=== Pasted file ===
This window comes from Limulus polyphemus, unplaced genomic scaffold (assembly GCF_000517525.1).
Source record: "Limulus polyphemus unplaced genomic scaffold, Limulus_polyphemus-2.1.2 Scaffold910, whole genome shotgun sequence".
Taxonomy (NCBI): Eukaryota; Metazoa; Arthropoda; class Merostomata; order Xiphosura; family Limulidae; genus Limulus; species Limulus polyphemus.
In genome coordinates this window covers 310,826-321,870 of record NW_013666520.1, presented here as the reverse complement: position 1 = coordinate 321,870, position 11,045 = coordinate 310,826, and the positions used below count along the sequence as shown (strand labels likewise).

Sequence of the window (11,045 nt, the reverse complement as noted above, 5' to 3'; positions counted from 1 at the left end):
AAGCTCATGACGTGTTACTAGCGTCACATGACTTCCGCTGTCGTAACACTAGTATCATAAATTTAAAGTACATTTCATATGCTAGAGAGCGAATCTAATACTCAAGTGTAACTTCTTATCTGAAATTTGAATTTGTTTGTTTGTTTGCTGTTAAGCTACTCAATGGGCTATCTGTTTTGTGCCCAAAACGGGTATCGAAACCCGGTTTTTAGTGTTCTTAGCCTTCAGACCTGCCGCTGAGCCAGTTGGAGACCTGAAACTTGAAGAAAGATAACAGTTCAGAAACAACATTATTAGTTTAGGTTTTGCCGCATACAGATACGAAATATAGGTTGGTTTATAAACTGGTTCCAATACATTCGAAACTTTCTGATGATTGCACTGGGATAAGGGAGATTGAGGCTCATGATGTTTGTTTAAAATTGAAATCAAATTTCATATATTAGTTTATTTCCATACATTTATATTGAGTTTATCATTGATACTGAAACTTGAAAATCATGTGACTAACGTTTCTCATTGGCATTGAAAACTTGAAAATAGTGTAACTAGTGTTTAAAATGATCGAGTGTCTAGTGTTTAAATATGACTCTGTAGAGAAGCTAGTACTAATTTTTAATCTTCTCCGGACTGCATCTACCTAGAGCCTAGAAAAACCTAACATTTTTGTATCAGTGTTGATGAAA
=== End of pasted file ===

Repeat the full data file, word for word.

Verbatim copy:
This window comes from Limulus polyphemus, unplaced genomic scaffold (assembly GCF_000517525.1).
Source record: "Limulus polyphemus unplaced genomic scaffold, Limulus_polyphemus-2.1.2 Scaffold910, whole genome shotgun sequence".
Taxonomy (NCBI): Eukaryota; Metazoa; Arthropoda; class Merostomata; order Xiphosura; family Limulidae; genus Limulus; species Limulus polyphemus.
In genome coordinates this window covers 310,826-321,870 of record NW_013666520.1, presented here as the reverse complement: position 1 = coordinate 321,870, position 11,045 = coordinate 310,826, and the positions used below count along the sequence as shown (strand labels likewise).

Sequence of the window (11,045 nt, the reverse complement as noted above, 5' to 3'; positions counted from 1 at the left end):
AAGCTCATGACGTGTTACTAGCGTCACATGACTTCCGCTGTCGTAACACTAGTATCATAAATTTAAAGTACATTTCATATGCTAGAGAGCGAATCTAATACTCAAGTGTAACTTCTTATCTGAAATTTGAATTTGTTTGTTTGTTTGCTGTTAAGCTACTCAATGGGCTATCTGTTTTGTGCCCAAAACGGGTATCGAAACCCGGTTTTTAGTGTTCTTAGCCTTCAGACCTGCCGCTGAGCCAGTTGGAGACCTGAAACTTGAAGAAAGATAACAGTTCAGAAACAACATTATTAGTTTAGGTTTTGCCGCATACAGATACGAAATATAGGTTGGTTTATAAACTGGTTCCAATACATTCGAAACTTTCTGATGATTGCACTGGGATAAGGGAGATTGAGGCTCATGATGTTTGTTTAAAATTGAAATCAAATTTCATATATTAGTTTATTTCCATACATTTATATTGAGTTTATCATTGATACTGAAACTTGAAAATCATGTGACTAACGTTTCTCATTGGCATTGAAAACTTGAAAATAGTGTAACTAGTGTTTAAAATGATCGAGTGTCTAGTGTTTAAATATGACTCTGTAGAGAAGCTAGTACTAATTTTTAATCTTCTCCGGACTGCATCTACCTAGAGCCTAGAAAAACCTAACATTTTTGTATCAGTGTTGATGAAA